Lavrov yielded the floor to his US counterpart John Kerry, who said a future transitional government of Syria does not have a place for thousands of violent extremists, who are currently fighting in the country. He also alleged that the current government in Damascus attracts those extremists as a magnet, and that until a transitional government is formed, there is no hope of defeating terrorists in Syria.
Kerry highlighted a longstanding difference between Russia and the US by insisting that Syrian President Bashar Assad must step down. Russia has long maintained it is up to the Syrian people to decide what Roll Assad will play in any future government.
Meanwhile, Syrian Foreign Minister Walid Muallem warned Wahhabi militants fighting under the cover of revolution are seeking to plunge Syria back 1,000 years in accordance to their idea of Islam. He said the radical Islamists are killing civilians, desecrating graves and bombing mosques, all while enjoying support from some of Syria’s neighbors.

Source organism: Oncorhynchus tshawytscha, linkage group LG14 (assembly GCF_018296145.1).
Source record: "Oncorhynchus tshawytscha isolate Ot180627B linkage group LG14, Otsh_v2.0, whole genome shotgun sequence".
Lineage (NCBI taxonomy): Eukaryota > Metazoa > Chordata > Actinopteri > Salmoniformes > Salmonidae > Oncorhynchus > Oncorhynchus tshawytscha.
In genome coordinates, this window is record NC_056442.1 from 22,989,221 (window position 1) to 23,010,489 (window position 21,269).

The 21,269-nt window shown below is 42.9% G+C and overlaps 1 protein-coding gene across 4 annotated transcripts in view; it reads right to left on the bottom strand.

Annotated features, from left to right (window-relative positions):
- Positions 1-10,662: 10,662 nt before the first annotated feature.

Muallem singled out Turkish Prime Minister Recep Erdogan, saying his government had backed the militants, only to discover that this would backfire on Turkey. He said people should remember an age-old adage, which says you shouldn’t watch your neighbor’s house burn, because the fire will spread to your own home.
The Syrian minister was unrelenting in his criticism of the Turkey-based opposition, saying that they were staying in five-star hotels while people in Syria died and sold their support to the highest bidder. His speech, however, was interrupted by Ban, who asked him to wrap up his comments. It led to a debate between Ban and Muallem, who insisted that he needed more time to present Syria’s view of the conflict.
“You’ve spoken for 25 minutes,” he told the head of the UN.
“I need at least 30,” Muallem replied.
He also rebuffed Secretary Kerry, saying no one had the right to “withdraw legitimacy” from the Syrian president or government. It is the Syrian people, he said, how have the right to choose.
Syria's Foreign Minister Walid al-Moualem (L) leads his delegation during a plenary session in Montreux January 22, 2014. (Reuters/Gary Cameron)
Syria's Foreign Minister Walid al-Moualem (L) leads his delegation during a plenary session in Montreux January 22, 2014. (Reuters/Gary Cameron)
Following Muallem's remarks, Ban reminded other participants to refrain from making derogatory statements.
Ahmad Jarba, who heads Syria’s main opposition National Coalition, did not heed Ban's request, saying that photographs depicting torture allegedly conducted by government forces was similar to war crimes committed by the Nazis.
Jabra called on the Syrian government delegation to commit itself to a full transition that would transfer power from Assad to an interim administration.